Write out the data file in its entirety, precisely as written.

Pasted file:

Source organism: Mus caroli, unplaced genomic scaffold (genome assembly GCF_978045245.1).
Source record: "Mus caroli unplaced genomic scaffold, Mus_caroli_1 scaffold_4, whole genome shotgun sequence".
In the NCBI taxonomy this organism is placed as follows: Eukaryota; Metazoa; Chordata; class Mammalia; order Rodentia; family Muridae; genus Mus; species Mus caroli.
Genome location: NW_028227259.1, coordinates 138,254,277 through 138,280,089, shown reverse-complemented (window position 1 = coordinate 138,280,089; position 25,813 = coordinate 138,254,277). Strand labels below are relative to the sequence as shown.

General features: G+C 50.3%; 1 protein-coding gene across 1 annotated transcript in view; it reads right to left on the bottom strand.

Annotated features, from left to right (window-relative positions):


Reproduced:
Source organism: Mus caroli, unplaced genomic scaffold (genome assembly GCF_978045245.1).
Source record: "Mus caroli unplaced genomic scaffold, Mus_caroli_1 scaffold_4, whole genome shotgun sequence".
In the NCBI taxonomy this organism is placed as follows: Eukaryota; Metazoa; Chordata; class Mammalia; order Rodentia; family Muridae; genus Mus; species Mus caroli.
Genome location: NW_028227259.1, coordinates 138,254,277 through 138,280,089, shown reverse-complemented (window position 1 = coordinate 138,280,089; position 25,813 = coordinate 138,254,277). Strand labels below are relative to the sequence as shown.

General features: G+C 50.3%; 1 protein-coding gene across 1 annotated transcript in view; it reads right to left on the bottom strand.

Annotated features, from left to right (window-relative positions):